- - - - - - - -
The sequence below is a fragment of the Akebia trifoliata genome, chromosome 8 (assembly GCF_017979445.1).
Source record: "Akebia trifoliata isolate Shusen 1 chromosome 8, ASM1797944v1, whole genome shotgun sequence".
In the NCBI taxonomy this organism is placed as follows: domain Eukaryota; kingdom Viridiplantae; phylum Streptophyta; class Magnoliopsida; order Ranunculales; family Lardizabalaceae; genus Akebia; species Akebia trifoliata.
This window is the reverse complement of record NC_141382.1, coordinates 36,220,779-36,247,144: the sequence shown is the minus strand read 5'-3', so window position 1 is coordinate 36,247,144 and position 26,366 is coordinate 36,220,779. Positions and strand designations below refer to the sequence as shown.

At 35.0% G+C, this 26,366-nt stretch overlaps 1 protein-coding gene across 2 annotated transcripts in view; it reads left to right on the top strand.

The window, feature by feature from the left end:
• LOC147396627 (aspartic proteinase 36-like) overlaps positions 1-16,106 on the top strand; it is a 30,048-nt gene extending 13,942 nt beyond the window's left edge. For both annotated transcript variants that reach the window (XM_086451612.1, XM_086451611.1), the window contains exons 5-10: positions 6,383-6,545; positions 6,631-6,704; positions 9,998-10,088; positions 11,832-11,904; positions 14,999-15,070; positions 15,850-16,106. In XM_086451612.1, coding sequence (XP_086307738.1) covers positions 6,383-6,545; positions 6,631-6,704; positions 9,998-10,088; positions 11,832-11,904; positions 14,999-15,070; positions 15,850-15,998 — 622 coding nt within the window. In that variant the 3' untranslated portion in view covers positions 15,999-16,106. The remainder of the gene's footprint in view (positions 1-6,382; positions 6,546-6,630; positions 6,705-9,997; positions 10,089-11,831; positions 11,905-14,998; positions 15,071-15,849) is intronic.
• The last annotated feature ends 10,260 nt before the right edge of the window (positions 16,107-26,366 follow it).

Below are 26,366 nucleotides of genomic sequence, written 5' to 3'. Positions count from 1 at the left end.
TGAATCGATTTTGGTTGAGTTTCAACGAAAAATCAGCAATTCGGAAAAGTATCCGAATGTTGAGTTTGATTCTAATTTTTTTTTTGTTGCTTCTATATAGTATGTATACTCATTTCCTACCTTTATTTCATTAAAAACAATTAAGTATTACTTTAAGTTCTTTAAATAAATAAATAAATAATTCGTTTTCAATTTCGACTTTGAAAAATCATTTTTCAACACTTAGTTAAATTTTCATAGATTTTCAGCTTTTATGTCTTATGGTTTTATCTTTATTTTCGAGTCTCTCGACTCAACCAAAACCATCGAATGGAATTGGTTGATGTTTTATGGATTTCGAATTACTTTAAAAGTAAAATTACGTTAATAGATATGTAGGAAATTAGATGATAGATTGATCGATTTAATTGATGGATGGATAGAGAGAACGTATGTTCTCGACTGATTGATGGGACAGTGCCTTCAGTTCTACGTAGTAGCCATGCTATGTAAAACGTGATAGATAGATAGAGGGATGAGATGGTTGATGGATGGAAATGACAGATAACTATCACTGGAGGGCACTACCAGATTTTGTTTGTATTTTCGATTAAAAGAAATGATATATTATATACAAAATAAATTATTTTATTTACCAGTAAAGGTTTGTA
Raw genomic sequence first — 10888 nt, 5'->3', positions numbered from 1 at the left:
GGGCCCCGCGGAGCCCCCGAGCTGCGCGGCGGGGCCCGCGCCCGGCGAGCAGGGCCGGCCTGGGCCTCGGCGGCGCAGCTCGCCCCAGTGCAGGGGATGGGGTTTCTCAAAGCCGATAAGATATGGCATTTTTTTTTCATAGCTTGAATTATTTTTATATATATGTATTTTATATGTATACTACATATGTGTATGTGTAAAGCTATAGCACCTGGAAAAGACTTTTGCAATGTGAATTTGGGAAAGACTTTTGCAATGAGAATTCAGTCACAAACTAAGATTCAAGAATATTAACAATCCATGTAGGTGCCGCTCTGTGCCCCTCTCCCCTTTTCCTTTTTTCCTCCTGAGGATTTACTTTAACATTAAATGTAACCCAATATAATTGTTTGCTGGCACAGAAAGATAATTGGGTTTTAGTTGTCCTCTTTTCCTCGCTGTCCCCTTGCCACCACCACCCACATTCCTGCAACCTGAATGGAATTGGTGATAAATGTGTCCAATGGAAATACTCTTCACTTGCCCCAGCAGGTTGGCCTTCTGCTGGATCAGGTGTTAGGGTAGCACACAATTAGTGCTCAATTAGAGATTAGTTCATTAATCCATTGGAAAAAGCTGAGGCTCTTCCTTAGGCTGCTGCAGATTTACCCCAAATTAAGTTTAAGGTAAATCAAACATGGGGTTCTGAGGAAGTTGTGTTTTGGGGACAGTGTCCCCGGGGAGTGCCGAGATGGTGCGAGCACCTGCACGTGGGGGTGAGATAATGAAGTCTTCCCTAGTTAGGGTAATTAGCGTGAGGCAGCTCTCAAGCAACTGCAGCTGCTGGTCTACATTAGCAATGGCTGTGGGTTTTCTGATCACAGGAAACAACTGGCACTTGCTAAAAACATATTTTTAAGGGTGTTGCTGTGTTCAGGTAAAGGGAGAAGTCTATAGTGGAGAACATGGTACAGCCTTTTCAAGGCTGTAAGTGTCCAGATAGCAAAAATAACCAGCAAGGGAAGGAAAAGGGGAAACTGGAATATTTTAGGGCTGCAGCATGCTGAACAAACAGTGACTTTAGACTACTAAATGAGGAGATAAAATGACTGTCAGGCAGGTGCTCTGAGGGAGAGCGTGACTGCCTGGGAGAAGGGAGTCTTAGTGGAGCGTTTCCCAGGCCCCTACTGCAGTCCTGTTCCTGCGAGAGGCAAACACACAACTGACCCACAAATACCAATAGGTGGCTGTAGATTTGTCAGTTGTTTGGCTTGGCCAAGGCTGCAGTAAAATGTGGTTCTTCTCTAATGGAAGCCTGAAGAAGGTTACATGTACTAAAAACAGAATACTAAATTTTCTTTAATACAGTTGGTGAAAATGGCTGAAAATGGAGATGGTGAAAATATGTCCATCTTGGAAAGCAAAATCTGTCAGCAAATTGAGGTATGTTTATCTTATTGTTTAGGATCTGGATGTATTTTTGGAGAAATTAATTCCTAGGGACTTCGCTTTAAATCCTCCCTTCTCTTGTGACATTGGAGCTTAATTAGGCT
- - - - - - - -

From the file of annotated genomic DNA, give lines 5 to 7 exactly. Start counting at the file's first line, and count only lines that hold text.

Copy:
At 35.0% G+C, this 26,366-nt stretch overlaps 1 protein-coding gene across 2 annotated transcripts in view; it reads left to right on the top strand.

The window, feature by feature from the left end:
• LOC147396627 (aspartic proteinase 36-like) overlaps positions 1-16,106 on the top strand; it is a 30,048-nt gene extending 13,942 nt beyond the window's left edge. For both annotated transcript variants that reach the window (XM_086451612.1, XM_086451611.1), the window contains exons 5-10: positions 6,383-6,545; positions 6,631-6,704; positions 9,998-10,088; positions 11,832-11,904; positions 14,999-15,070; positions 15,850-16,106. In XM_086451612.1, coding sequence (XP_086307738.1) covers positions 6,383-6,545; positions 6,631-6,704; positions 9,998-10,088; positions 11,832-11,904; positions 14,999-15,070; positions 15,850-15,998 — 622 coding nt within the window. In that variant the 3' untranslated portion in view covers positions 15,999-16,106. The remainder of the gene's footprint in view (positions 1-6,382; positions 6,546-6,630; positions 6,705-9,997; positions 10,089-11,831; positions 11,905-14,998; positions 15,071-15,849) is intronic.